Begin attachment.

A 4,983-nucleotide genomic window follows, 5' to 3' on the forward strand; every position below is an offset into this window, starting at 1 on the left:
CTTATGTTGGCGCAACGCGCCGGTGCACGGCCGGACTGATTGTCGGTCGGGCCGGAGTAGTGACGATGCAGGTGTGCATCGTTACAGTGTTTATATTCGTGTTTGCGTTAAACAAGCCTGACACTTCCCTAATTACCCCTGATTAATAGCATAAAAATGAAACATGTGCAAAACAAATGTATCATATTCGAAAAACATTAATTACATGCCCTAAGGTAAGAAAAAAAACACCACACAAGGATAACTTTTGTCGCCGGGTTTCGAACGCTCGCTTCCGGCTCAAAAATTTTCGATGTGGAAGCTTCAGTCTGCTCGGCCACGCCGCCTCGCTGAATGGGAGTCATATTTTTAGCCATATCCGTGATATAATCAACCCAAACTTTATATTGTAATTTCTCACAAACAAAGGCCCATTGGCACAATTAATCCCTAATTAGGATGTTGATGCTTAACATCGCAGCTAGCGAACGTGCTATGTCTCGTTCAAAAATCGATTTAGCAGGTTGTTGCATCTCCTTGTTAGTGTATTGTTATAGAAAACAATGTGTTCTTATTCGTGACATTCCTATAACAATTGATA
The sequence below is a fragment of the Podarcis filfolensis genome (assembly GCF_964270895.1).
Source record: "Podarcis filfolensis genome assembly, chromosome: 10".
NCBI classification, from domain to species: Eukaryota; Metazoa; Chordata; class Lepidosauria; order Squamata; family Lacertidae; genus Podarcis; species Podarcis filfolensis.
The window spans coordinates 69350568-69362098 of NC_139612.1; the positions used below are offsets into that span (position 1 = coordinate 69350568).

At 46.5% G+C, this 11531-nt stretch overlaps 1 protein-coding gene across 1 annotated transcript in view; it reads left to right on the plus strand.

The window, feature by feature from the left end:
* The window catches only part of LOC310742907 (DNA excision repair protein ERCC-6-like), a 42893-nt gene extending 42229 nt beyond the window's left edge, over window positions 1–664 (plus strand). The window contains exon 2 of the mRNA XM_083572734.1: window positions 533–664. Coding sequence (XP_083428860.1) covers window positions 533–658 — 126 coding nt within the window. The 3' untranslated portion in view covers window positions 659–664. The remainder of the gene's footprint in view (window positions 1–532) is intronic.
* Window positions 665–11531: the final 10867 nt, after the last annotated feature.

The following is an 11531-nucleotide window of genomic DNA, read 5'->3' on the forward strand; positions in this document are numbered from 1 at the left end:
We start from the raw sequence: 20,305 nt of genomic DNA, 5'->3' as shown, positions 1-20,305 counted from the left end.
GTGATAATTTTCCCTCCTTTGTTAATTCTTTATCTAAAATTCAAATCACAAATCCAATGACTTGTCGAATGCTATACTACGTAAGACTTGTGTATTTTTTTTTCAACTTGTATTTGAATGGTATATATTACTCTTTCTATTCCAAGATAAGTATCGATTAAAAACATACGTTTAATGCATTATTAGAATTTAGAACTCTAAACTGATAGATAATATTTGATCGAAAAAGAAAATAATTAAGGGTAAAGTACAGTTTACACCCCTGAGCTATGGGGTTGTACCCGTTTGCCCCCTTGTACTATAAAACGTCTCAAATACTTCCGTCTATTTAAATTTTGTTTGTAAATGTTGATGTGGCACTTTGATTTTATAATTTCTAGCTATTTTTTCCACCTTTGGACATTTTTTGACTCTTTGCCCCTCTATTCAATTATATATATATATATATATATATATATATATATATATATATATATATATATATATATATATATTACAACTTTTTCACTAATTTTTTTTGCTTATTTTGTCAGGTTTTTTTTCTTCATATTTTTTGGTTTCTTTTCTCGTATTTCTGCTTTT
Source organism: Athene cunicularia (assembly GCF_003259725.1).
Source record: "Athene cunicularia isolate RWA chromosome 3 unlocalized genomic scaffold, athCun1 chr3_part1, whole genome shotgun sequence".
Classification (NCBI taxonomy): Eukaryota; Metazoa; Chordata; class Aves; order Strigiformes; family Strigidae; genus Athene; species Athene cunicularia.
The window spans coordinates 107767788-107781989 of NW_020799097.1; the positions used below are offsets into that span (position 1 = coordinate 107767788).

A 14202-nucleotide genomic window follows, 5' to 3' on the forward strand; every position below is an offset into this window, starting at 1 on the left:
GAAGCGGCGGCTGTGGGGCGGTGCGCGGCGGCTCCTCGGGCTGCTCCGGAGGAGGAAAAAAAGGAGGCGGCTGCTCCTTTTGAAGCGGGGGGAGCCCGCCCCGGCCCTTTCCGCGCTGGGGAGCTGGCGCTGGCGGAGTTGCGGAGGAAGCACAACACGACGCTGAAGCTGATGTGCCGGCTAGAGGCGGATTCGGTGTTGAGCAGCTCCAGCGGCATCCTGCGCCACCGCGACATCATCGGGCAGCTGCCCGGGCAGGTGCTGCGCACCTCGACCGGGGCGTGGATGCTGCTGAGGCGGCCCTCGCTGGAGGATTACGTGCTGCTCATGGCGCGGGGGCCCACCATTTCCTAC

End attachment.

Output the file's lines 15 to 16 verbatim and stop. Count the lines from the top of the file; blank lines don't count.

Source record: "Athene cunicularia isolate RWA chromosome 3 unlocalized genomic scaffold, athCun1 chr3_part1, whole genome shotgun sequence".
Classification (NCBI taxonomy): Eukaryota; Metazoa; Chordata; class Aves; order Strigiformes; family Strigidae; genus Athene; species Athene cunicularia.